Nearly nine out of ten companies in Switzerland are in the hands of families, according to a study published on Monday by accountancy firm Ernst & Young.This content was published on December 20, 2004 - 17:42
The report also found that six of the 20 largest companies listed on the Swiss stock exchange (SWX) are family-run.
The study, carried out in conjunction with the Swiss Institute for Small- and Medium-sized Businesses at St Gallen University, found that family-owned companies represented a “significant” part of Switzerland’s corporate structure.
Just under 100 of the 268 companies listed on the SWX - including Basel-based pharmaceutical giant Roche, Swatch, Kudelski and Unaxis - are in the hands of families.
"The data available from other countries leads us to believe that the number of family-run firms in Switzerland is high," Urs Fueglistaller, one of the authors of the report, told swissinfo.
"Many of these businesses have far-reaching roots, since families were able to keep control of their firms even during the Second World War," he added.
According to Fueglistaller, the family remains to this day "a very important source of financial and human resources for firms of all sizes".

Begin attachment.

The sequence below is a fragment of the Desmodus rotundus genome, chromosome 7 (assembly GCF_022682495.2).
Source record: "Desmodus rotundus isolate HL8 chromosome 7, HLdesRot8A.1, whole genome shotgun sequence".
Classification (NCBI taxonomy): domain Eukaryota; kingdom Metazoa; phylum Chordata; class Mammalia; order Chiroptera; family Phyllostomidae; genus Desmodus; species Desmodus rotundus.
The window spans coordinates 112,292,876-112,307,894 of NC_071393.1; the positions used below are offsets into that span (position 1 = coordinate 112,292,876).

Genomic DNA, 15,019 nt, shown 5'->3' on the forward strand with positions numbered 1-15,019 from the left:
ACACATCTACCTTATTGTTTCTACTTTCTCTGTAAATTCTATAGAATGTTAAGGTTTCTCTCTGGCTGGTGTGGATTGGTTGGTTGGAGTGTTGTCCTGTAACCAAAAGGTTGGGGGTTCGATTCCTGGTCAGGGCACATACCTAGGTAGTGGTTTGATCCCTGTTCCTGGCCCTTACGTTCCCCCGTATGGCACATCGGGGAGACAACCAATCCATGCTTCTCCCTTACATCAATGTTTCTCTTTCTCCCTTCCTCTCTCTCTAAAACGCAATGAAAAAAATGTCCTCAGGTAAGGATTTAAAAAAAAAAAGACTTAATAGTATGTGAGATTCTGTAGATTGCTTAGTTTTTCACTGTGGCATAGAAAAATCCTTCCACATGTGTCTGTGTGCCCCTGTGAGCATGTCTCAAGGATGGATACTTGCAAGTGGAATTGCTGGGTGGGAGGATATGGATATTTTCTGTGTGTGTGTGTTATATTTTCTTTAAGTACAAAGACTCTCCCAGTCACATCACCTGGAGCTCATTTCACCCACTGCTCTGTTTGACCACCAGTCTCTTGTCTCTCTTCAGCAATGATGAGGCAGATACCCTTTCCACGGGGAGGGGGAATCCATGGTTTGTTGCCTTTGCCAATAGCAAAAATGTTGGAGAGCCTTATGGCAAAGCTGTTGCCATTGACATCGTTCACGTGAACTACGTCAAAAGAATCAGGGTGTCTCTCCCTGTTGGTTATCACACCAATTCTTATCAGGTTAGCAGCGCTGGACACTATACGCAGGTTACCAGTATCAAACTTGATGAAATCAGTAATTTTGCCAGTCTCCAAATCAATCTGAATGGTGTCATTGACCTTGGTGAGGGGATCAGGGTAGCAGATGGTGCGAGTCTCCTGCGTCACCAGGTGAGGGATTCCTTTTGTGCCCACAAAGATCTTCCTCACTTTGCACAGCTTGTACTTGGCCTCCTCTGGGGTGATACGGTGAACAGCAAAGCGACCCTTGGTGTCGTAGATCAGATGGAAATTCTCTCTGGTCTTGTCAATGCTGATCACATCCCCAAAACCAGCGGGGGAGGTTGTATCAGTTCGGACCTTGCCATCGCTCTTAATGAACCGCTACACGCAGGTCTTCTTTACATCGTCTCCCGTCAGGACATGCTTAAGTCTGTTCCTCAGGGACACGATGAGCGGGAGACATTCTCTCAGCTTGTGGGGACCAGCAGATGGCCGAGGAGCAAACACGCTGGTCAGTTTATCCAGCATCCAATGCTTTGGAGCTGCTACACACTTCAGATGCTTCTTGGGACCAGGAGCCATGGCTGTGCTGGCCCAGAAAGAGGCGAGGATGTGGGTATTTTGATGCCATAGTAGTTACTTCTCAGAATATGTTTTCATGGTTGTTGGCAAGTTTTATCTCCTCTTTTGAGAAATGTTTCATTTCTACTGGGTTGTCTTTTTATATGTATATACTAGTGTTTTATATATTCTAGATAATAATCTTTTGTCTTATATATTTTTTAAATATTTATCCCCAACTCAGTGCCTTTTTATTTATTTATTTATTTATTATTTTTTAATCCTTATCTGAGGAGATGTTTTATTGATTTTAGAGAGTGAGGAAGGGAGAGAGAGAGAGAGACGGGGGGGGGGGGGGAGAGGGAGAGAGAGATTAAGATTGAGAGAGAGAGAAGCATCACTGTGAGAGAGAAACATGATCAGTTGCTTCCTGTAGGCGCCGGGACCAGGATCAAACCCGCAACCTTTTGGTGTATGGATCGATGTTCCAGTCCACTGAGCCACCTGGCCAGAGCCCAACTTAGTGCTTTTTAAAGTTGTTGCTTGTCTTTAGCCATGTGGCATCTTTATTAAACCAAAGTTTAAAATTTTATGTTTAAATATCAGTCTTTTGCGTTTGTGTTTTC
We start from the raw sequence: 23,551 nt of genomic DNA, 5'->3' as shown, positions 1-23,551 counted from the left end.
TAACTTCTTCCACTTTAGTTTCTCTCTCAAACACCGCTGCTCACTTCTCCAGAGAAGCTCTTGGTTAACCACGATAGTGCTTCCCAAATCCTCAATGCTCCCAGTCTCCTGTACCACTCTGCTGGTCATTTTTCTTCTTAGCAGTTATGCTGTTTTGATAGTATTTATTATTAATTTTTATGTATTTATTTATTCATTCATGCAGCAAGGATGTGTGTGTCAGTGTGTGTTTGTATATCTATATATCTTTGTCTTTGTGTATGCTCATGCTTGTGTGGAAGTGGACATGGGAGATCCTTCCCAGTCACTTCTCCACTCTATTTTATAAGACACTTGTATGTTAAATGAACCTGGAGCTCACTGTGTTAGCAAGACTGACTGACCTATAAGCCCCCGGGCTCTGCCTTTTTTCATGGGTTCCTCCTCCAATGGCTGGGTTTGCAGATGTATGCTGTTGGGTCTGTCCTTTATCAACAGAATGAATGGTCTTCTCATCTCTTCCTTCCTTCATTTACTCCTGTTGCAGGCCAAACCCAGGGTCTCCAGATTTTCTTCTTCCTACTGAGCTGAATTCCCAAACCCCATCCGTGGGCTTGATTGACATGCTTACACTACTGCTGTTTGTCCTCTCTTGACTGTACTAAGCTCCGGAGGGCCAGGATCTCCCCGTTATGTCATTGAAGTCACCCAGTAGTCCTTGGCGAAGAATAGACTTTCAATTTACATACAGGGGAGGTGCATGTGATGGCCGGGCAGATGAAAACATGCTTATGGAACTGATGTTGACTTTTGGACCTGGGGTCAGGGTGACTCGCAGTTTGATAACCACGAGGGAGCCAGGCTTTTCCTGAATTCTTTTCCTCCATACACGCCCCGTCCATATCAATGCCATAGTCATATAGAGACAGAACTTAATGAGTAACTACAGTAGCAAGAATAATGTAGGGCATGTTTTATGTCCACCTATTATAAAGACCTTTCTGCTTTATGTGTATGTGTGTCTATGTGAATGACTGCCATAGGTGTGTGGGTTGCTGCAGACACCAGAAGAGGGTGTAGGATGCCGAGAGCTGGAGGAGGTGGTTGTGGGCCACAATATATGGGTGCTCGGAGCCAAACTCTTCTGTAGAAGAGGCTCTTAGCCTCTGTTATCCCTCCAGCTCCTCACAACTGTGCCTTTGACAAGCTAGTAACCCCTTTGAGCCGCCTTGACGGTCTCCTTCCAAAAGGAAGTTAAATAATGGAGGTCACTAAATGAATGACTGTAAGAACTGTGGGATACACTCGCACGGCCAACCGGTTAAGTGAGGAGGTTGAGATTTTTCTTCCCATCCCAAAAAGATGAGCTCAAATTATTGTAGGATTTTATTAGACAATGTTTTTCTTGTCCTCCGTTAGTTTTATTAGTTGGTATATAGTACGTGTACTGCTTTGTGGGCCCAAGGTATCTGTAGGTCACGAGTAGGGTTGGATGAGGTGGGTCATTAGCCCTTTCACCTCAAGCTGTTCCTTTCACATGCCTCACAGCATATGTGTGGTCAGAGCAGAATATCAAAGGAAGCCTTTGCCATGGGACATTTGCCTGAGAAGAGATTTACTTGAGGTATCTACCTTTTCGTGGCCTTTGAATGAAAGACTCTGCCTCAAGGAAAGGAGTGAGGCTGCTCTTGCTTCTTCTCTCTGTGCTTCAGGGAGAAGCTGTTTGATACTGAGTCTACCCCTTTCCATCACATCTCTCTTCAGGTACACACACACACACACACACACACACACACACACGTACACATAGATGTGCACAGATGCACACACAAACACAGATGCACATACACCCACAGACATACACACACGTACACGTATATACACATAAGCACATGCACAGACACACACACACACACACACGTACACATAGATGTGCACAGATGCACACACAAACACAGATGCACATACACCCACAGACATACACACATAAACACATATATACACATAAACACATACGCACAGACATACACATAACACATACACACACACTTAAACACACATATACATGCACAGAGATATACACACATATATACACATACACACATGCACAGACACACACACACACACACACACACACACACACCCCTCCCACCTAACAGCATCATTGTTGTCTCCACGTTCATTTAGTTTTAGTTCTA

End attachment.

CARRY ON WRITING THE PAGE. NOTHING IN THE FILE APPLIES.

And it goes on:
"In financial services, for example, family firms have managed to become and remain key players, as can be seen in the private-banking sector."
But he added that the number of companies managed by families was even higher in Spain and Italy.
The report found that family-run companies possess some “unique features from the point of view of corporate governance”.
Typically, more than half of the capital of such firms is in family hands. Over 60 per cent of family businesses were found to have “complete control” of company management.
“This means that in many cases the board does not provide a fully independent external control,” said the report.
The study’s authors found that most families were focused on “preserving their independence... and protecting and growing the family fortune”.
"We found that the owners of many of these companies cannot easily accept that there might be suitable successors... from outside the family," said Peter Bühler of Ernst & Young.
Thomas Zellweger, who also worked on the report, said the widely-held view that family-run companies were “sound but sluggish” was false.
“The results of our study clearly contradict this preconception,” he said.
“Measured against the overall market, Swiss family companies actually produced a considerably better performance."
The report concludes that the shares of family-run businesses tend to make “above-average” gains during periods of growth, but post “higher losses than shares of non-family companies” when the market takes a downward turn.
“This helps us understand why family companies tend to be sceptical when it comes to opening themselves up to the capital market and pursuing the objective of increasing their stock price.”
swissinfo, Ramsey Zarifeh
According to Ernst & Young, 99 family-run firms are listed on the SWX.
Six of the 20 largest companies on the SWX - Roche, Swatch, Holcim, Schindler, Unaxis and SGS - are in the hands of families.
More than 88% of all companies in Switzerland are controlled by families.
Around 63% of family businesses have complete control of the company management.
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